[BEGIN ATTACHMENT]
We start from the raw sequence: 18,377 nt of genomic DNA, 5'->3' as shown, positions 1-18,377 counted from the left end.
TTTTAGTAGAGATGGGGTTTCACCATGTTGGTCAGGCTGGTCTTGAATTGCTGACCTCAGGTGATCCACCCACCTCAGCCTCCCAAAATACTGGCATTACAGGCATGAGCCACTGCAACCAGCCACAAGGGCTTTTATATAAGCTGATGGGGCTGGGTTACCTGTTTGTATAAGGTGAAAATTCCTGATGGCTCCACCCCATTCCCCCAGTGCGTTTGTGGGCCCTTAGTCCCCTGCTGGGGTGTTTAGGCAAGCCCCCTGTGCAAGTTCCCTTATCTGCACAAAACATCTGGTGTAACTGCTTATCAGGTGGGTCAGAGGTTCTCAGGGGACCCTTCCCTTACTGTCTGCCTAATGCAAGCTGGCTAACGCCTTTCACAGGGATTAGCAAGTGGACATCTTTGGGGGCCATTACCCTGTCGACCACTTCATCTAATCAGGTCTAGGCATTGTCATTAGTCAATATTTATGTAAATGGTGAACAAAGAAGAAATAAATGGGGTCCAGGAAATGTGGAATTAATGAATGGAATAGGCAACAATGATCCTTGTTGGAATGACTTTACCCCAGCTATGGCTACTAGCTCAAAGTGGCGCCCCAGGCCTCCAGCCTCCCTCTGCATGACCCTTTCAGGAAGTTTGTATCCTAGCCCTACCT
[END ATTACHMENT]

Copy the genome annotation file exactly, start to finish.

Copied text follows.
We start from the raw sequence: 18,377 nt of genomic DNA, 5'->3' as shown, positions 1-18,377 counted from the left end.
TTTTAGTAGAGATGGGGTTTCACCATGTTGGTCAGGCTGGTCTTGAATTGCTGACCTCAGGTGATCCACCCACCTCAGCCTCCCAAAATACTGGCATTACAGGCATGAGCCACTGCAACCAGCCACAAGGGCTTTTATATAAGCTGATGGGGCTGGGTTACCTGTTTGTATAAGGTGAAAATTCCTGATGGCTCCACCCCATTCCCCCAGTGCGTTTGTGGGCCCTTAGTCCCCTGCTGGGGTGTTTAGGCAAGCCCCCTGTGCAAGTTCCCTTATCTGCACAAAACATCTGGTGTAACTGCTTATCAGGTGGGTCAGAGGTTCTCAGGGGACCCTTCCCTTACTGTCTGCCTAATGCAAGCTGGCTAACGCCTTTCACAGGGATTAGCAAGTGGACATCTTTGGGGGCCATTACCCTGTCGACCACTTCATCTAATCAGGTCTAGGCATTGTCATTAGTCAATATTTATGTAAATGGTGAACAAAGAAGAAATAAATGGGGTCCAGGAAATGTGGAATTAATGAATGGAATAGGCAACAATGATCCTTGTTGGAATGACTTTACCCCAGCTATGGCTACTAGCTCAAAGTGGCGCCCCAGGCCTCCAGCCTCCCTCTGCATGACCCTTTCAGGAAGTTTGTATCCTAGCCCTACCT